Give me your tired, your poor,

Your huddled masses yearning to breathe free,

The wretched refuse of your teeming shore.

 

‘Lines Composed a Few Miles Above Tintern Abbey’ by William Wordsworth 

This poem is one of Wordsworth’s most commonly studied. It is part dramatic monologue and part lyrical ballad. Wordsworth’s use of meter in the poem is very consistent, something that always contributes to easy to remember lines. In the poem, he returns to a spot he loved on the banks of the river Wye that he hasn’t been to for five years. There, he meditates on the “beauteous forms” of the landscape. 

Five years have past; five summers, with the length

Of five long winters! and again I hear

These waters, rolling from their mountain-springs

With a soft inland murmur.—Once again

Do I behold these steep and lofty cliffs

 

‘Oh Captain! My Captain!’ by Walt Whitman 

In this famous poem, Whitman describes Abraham Lincoln’s death through the image of a ship coming to shore. The famous repetitive line “O Captain! My Captain!” echoes throughout the poem is haunting. Here are the first lines:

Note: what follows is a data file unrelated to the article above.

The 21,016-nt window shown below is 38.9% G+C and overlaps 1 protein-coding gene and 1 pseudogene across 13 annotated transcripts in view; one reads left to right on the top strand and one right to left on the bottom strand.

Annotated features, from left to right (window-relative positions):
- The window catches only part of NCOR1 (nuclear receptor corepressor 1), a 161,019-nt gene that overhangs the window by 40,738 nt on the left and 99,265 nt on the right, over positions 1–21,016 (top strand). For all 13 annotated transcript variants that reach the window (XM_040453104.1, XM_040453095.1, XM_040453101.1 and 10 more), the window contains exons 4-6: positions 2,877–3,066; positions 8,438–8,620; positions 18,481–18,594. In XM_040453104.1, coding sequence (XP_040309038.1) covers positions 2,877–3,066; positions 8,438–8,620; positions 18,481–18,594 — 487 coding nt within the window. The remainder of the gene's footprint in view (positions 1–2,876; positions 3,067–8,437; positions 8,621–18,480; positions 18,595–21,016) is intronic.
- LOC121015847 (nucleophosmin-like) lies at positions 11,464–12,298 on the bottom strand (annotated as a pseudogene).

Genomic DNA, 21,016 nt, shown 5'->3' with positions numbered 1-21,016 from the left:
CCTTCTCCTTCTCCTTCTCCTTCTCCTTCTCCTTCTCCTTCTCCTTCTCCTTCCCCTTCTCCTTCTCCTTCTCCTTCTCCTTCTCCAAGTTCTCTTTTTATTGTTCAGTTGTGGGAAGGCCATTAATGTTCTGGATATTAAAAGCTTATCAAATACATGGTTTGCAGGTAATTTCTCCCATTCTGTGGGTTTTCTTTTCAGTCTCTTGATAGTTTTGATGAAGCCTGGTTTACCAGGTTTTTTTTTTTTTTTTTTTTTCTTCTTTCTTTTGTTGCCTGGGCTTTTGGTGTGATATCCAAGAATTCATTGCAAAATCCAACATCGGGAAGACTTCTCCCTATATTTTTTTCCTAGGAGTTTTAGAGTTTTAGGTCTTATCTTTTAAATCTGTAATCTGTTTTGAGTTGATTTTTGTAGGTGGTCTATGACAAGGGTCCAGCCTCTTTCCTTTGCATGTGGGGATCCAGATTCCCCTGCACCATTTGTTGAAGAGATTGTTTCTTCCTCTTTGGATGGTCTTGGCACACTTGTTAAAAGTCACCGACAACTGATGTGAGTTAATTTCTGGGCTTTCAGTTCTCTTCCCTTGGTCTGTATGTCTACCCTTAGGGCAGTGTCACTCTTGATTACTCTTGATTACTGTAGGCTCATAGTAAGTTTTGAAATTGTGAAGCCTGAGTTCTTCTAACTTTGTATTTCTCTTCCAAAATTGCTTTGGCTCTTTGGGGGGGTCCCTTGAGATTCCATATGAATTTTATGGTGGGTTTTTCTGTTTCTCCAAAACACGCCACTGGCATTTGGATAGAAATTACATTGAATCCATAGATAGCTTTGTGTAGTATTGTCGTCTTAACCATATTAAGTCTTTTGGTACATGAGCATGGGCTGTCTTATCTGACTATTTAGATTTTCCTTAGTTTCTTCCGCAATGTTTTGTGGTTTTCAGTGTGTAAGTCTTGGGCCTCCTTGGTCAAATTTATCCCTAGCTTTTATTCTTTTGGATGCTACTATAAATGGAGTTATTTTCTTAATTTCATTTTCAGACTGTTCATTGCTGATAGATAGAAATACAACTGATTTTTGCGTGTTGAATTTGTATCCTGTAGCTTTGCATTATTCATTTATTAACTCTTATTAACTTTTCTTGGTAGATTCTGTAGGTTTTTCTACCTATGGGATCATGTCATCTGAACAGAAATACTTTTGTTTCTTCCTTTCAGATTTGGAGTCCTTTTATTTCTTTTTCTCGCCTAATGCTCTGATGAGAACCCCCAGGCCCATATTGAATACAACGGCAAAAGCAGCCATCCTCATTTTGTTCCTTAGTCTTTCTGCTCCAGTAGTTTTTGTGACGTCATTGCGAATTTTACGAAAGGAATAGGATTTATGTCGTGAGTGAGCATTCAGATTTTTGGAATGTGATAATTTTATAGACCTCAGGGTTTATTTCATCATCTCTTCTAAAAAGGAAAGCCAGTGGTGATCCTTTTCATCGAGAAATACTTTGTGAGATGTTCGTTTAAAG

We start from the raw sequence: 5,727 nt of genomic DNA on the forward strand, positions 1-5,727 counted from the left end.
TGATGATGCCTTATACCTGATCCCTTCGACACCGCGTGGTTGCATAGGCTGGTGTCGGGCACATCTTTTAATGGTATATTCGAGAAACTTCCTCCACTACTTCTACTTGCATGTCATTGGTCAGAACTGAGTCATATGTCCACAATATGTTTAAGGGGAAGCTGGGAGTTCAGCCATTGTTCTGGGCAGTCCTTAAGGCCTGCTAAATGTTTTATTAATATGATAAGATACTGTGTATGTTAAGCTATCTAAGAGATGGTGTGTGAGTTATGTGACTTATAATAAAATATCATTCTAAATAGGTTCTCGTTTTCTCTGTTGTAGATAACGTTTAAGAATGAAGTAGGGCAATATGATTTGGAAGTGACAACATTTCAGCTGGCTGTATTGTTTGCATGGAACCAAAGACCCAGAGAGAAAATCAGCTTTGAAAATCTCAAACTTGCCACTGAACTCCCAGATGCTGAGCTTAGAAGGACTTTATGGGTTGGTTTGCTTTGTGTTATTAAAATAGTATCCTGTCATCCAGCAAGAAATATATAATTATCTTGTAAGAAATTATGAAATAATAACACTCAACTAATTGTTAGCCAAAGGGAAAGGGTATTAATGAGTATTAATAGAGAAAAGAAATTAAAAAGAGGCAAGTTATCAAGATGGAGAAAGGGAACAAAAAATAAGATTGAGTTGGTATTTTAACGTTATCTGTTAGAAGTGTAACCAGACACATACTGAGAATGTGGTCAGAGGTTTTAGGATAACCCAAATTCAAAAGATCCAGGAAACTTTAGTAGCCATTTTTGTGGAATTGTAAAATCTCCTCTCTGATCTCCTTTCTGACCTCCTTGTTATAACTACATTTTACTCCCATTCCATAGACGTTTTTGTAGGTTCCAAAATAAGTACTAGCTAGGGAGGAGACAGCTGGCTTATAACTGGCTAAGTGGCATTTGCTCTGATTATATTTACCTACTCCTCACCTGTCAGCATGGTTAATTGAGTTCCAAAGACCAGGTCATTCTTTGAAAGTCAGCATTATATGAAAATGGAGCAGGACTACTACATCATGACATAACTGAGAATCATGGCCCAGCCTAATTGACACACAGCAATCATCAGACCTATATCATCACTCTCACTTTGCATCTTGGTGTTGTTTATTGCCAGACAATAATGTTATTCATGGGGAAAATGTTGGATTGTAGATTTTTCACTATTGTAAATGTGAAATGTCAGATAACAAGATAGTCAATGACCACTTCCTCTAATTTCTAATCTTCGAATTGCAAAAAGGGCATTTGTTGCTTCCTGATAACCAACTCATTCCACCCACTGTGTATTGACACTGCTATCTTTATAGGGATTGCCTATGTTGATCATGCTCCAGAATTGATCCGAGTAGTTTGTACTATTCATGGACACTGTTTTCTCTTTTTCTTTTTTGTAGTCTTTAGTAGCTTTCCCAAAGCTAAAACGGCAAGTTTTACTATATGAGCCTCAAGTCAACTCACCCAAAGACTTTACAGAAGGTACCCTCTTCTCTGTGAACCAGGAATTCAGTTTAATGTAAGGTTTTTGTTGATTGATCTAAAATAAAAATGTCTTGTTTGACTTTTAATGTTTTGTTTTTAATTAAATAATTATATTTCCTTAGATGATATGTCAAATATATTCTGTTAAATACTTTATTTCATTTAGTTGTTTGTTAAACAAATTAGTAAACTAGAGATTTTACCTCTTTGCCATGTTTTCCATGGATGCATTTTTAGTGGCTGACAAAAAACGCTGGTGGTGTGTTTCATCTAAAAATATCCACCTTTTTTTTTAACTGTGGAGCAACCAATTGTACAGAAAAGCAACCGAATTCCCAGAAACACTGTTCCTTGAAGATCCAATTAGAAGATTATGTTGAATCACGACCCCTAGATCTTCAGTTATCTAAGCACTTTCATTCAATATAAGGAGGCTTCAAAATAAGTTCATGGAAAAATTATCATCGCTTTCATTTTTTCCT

O Captain! my Captain! our fearful trip is done;
The ship has weather’d every rack, the prize we sought is won;

 

‘Casey at the Bat’ by Ernest Lawrence Thayer

This poem is by far Thayer’s most famous poem. He wrote it in 1888 about baseball and published it under a pseudonym in The Daily Examiner. It is now one of the best-loved poems in American literature. The first four lines read: 

The outlook wasn’t brilliant for the Mudville nine that day:

The score stood four to two, with but one inning more to play,

And then when Cooney died at first, and Barrows did the same,

A pall-like silence fell upon the patrons of the game

 

‘Trees’ by Joyce Kilmer 

In ‘Trees’ Kilmer discusses the beauty of trees and how humankind is never going to be able to make anything, even a poem, that is as beautiful as God’s trees. The poem is quite short, making it one of the best poems on this list to memorize. 

I think that I shall never see

A poem lovely as a tree.

 

‘Sonnet I’ by Sir Philip Sidney 

‘Sonnet I’ is the first in Sidney’s sonnet sequence Astrophil and Stella. In total, it is made up of 108 sonnets. In this one, the speaker presents the belief that if his lover reads these lines that she is going to return his affections. It is a Shakespearean sonnet, meaning that it is fourteen lines long and rhymes in the standard pattern of ABABCDCDEFEFGG with the first lines of: 

Loving in truth, and fain in verse my love to show,

That she, dear she, might take some pleasure of my pain,

Pleasure might cause her read, reading might make her know,

Knowledge might pity win, and pity grace obtain,—